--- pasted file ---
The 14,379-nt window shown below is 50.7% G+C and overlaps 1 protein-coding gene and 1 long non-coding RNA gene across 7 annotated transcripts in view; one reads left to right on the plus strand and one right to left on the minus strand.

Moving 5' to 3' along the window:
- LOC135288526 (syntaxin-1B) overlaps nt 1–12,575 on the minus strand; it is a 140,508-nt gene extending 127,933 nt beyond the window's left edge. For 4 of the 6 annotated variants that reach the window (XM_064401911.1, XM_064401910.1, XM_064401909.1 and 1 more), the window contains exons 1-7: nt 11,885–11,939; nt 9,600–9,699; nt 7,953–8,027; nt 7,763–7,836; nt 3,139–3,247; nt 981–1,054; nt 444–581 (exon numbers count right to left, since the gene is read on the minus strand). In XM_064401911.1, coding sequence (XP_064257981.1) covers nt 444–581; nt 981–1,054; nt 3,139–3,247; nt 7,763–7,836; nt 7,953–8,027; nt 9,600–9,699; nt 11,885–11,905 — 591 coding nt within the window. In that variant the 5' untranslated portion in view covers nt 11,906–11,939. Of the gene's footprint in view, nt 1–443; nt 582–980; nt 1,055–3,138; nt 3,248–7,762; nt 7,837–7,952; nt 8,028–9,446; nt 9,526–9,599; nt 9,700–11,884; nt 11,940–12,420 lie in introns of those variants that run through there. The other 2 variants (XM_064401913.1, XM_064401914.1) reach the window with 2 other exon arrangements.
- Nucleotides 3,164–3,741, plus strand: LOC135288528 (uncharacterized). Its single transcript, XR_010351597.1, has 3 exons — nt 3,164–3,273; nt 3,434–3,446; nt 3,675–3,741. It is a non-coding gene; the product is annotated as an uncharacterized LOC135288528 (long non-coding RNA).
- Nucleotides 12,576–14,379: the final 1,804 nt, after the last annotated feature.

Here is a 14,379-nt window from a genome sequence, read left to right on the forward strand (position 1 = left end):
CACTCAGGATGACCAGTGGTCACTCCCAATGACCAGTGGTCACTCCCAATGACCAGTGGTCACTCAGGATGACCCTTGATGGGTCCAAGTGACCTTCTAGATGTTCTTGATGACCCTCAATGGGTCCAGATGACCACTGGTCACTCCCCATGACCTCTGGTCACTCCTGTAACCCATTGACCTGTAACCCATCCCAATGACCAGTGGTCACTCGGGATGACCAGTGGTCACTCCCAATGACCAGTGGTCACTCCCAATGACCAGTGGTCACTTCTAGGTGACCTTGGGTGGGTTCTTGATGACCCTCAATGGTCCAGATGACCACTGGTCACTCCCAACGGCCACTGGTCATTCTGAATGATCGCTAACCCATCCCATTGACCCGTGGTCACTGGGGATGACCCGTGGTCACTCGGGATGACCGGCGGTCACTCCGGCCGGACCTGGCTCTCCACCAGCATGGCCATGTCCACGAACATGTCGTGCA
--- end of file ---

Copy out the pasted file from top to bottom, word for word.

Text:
The 14,379-nt window shown below is 50.7% G+C and overlaps 1 protein-coding gene and 1 long non-coding RNA gene across 7 annotated transcripts in view; one reads left to right on the plus strand and one right to left on the minus strand.

Moving 5' to 3' along the window:
- LOC135288526 (syntaxin-1B) overlaps nt 1–12,575 on the minus strand; it is a 140,508-nt gene extending 127,933 nt beyond the window's left edge. For 4 of the 6 annotated variants that reach the window (XM_064401911.1, XM_064401910.1, XM_064401909.1 and 1 more), the window contains exons 1-7: nt 11,885–11,939; nt 9,600–9,699; nt 7,953–8,027; nt 7,763–7,836; nt 3,139–3,247; nt 981–1,054; nt 444–581 (exon numbers count right to left, since the gene is read on the minus strand). In XM_064401911.1, coding sequence (XP_064257981.1) covers nt 444–581; nt 981–1,054; nt 3,139–3,247; nt 7,763–7,836; nt 7,953–8,027; nt 9,600–9,699; nt 11,885–11,905 — 591 coding nt within the window. In that variant the 5' untranslated portion in view covers nt 11,906–11,939. Of the gene's footprint in view, nt 1–443; nt 582–980; nt 1,055–3,138; nt 3,248–7,762; nt 7,837–7,952; nt 8,028–9,446; nt 9,526–9,599; nt 9,700–11,884; nt 11,940–12,420 lie in introns of those variants that run through there. The other 2 variants (XM_064401913.1, XM_064401914.1) reach the window with 2 other exon arrangements.
- Nucleotides 3,164–3,741, plus strand: LOC135288528 (uncharacterized). Its single transcript, XR_010351597.1, has 3 exons — nt 3,164–3,273; nt 3,434–3,446; nt 3,675–3,741. It is a non-coding gene; the product is annotated as an uncharacterized LOC135288528 (long non-coding RNA).
- Nucleotides 12,576–14,379: the final 1,804 nt, after the last annotated feature.

Here is a 14,379-nt window from a genome sequence, read left to right on the forward strand (position 1 = left end):
CACTCAGGATGACCAGTGGTCACTCCCAATGACCAGTGGTCACTCCCAATGACCAGTGGTCACTCAGGATGACCCTTGATGGGTCCAAGTGACCTTCTAGATGTTCTTGATGACCCTCAATGGGTCCAGATGACCACTGGTCACTCCCCATGACCTCTGGTCACTCCTGTAACCCATTGACCTGTAACCCATCCCAATGACCAGTGGTCACTCGGGATGACCAGTGGTCACTCCCAATGACCAGTGGTCACTCCCAATGACCAGTGGTCACTTCTAGGTGACCTTGGGTGGGTTCTTGATGACCCTCAATGGTCCAGATGACCACTGGTCACTCCCAACGGCCACTGGTCATTCTGAATGATCGCTAACCCATCCCATTGACCCGTGGTCACTGGGGATGACCCGTGGTCACTCGGGATGACCGGCGGTCACTCCGGCCGGACCTGGCTCTCCACCAGCATGGCCATGTCCACGAACATGTCGTGCA